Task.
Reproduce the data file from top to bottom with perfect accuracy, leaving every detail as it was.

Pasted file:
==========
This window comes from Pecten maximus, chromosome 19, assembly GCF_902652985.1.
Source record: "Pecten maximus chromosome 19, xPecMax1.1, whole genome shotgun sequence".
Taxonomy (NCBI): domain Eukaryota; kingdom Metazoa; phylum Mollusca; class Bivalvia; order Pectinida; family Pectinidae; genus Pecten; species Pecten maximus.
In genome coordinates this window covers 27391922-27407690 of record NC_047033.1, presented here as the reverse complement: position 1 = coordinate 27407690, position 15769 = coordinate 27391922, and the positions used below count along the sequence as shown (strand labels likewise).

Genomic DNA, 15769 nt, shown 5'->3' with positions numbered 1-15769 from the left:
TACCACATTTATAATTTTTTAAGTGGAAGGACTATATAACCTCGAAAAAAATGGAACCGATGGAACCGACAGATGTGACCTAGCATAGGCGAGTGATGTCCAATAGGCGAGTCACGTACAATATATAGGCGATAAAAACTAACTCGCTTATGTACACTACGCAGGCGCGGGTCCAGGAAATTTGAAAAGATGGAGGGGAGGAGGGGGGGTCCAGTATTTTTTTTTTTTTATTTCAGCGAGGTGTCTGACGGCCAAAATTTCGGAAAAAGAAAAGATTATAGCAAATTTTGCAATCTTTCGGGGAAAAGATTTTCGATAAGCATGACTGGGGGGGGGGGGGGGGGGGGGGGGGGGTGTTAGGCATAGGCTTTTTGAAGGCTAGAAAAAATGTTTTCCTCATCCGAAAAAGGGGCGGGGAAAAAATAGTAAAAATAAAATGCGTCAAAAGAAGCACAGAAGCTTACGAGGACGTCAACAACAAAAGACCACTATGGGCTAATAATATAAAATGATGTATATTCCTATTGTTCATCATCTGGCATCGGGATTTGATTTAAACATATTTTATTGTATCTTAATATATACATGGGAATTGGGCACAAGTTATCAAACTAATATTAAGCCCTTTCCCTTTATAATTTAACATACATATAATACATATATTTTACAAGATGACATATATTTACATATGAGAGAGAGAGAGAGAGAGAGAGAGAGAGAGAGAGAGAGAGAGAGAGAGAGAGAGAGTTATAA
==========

This window comes from Pecten maximus, chromosome 19, assembly GCF_902652985.1.
Source record: "Pecten maximus chromosome 19, xPecMax1.1, whole genome shotgun sequence".
Taxonomy (NCBI): domain Eukaryota; kingdom Metazoa; phylum Mollusca; class Bivalvia; order Pectinida; family Pectinidae; genus Pecten; species Pecten maximus.
In genome coordinates this window covers 27391922-27407690 of record NC_047033.1, presented here as the reverse complement: position 1 = coordinate 27407690, position 15769 = coordinate 27391922, and the positions used below count along the sequence as shown (strand labels likewise).

Genomic DNA, 15769 nt, shown 5'->3' with positions numbered 1-15769 from the left:
TACCACATTTATAATTTTTTAAGTGGAAGGACTATATAACCTCGAAAAAAATGGAACCGATGGAACCGACAGATGTGACCTAGCATAGGCGAGTGATGTCCAATAGGCGAGTCACGTACAATATATAGGCGATAAAAACTAACTCGCTTATGTACACTACGCAGGCGCGGGTCCAGGAAATTTGAAAAGATGGAGGGGAGGAGGGGGGGTCCAGTATTTTTTTTTTTTTATTTCAGCGAGGTGTCTGACGGCCAAAATTTCGGAAAAAGAAAAGATTATAGCAAATTTTGCAATCTTTCGGGGAAAAGATTTTCGATAAGCATGACTGGGGGGGGGGGGGGGGGGGGGGGGGGGTGTTAGGCATAGGCTTTTTGAAGGCTAGAAAAAATGTTTTCCTCATCCGAAAAAGGGGCGGGGAAAAAATAGTAAAAATAAAATGCGTCAAAAGAAGCACAGAAGCTTACGAGGACGTCAACAACAAAAGACCACTATGGGCTAATAATATAAAATGATGTATATTCCTATTGTTCATCATCTGGCATCGGGATTTGATTTAAACATATTTTATTGTATCTTAATATATACATGGGAATTGGGCACAAGTTATCAAACTAATATTAAGCCCTTTCCCTTTATAATTTAACATACATATAATACATATATTTTACAAGATGACATATATTTACATATGAGAGAGAGAGAGAGAGAGAGAGAGAGAGAGAGAGAGAGAGAGAGAGAGAGAGAGAGTTATAA